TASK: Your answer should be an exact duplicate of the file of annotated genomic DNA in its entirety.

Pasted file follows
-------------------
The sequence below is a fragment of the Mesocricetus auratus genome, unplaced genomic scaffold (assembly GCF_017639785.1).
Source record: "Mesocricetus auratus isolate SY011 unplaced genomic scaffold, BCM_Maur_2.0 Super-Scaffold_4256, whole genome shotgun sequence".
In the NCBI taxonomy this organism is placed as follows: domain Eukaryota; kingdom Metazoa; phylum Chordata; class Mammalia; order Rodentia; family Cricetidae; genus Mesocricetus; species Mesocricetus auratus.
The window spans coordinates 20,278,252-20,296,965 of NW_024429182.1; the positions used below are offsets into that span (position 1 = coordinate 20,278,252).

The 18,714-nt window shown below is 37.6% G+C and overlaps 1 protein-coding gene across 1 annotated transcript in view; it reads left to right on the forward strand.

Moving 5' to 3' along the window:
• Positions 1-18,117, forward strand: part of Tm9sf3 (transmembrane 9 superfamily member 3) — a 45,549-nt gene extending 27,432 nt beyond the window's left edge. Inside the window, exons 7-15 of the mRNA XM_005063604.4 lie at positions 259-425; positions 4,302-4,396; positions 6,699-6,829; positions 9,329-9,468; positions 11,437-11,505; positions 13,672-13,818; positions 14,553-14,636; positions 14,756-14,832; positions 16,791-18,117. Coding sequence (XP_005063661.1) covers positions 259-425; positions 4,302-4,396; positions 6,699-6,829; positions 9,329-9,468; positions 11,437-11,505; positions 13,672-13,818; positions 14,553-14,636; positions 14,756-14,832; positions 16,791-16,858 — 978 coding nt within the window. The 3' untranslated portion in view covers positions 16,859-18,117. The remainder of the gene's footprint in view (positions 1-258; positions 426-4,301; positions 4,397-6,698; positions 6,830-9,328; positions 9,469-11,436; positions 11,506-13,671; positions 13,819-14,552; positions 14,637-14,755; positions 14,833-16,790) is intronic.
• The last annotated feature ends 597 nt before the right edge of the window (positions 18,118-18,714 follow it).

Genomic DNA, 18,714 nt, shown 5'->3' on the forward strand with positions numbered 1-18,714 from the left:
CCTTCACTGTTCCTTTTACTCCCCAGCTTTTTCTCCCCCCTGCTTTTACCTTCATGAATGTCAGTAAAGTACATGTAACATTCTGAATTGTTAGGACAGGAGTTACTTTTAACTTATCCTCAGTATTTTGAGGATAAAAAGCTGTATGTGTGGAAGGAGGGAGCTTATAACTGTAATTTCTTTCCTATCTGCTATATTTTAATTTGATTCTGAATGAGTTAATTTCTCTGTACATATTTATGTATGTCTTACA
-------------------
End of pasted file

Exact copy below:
The sequence below is a fragment of the Mesocricetus auratus genome, unplaced genomic scaffold (assembly GCF_017639785.1).
Source record: "Mesocricetus auratus isolate SY011 unplaced genomic scaffold, BCM_Maur_2.0 Super-Scaffold_4256, whole genome shotgun sequence".
In the NCBI taxonomy this organism is placed as follows: domain Eukaryota; kingdom Metazoa; phylum Chordata; class Mammalia; order Rodentia; family Cricetidae; genus Mesocricetus; species Mesocricetus auratus.
The window spans coordinates 20,278,252-20,296,965 of NW_024429182.1; the positions used below are offsets into that span (position 1 = coordinate 20,278,252).

The 18,714-nt window shown below is 37.6% G+C and overlaps 1 protein-coding gene across 1 annotated transcript in view; it reads left to right on the forward strand.

Moving 5' to 3' along the window:
• Positions 1-18,117, forward strand: part of Tm9sf3 (transmembrane 9 superfamily member 3) — a 45,549-nt gene extending 27,432 nt beyond the window's left edge. Inside the window, exons 7-15 of the mRNA XM_005063604.4 lie at positions 259-425; positions 4,302-4,396; positions 6,699-6,829; positions 9,329-9,468; positions 11,437-11,505; positions 13,672-13,818; positions 14,553-14,636; positions 14,756-14,832; positions 16,791-18,117. Coding sequence (XP_005063661.1) covers positions 259-425; positions 4,302-4,396; positions 6,699-6,829; positions 9,329-9,468; positions 11,437-11,505; positions 13,672-13,818; positions 14,553-14,636; positions 14,756-14,832; positions 16,791-16,858 — 978 coding nt within the window. The 3' untranslated portion in view covers positions 16,859-18,117. The remainder of the gene's footprint in view (positions 1-258; positions 426-4,301; positions 4,397-6,698; positions 6,830-9,328; positions 9,469-11,436; positions 11,506-13,671; positions 13,819-14,552; positions 14,637-14,755; positions 14,833-16,790) is intronic.
• The last annotated feature ends 597 nt before the right edge of the window (positions 18,118-18,714 follow it).

Genomic DNA, 18,714 nt, shown 5'->3' on the forward strand with positions numbered 1-18,714 from the left:
CCTTCACTGTTCCTTTTACTCCCCAGCTTTTTCTCCCCCCTGCTTTTACCTTCATGAATGTCAGTAAAGTACATGTAACATTCTGAATTGTTAGGACAGGAGTTACTTTTAACTTATCCTCAGTATTTTGAGGATAAAAAGCTGTATGTGTGGAAGGAGGGAGCTTATAACTGTAATTTCTTTCCTATCTGCTATATTTTAATTTGATTCTGAATGAGTTAATTTCTCTGTACATATTTATGTATGTCTTACA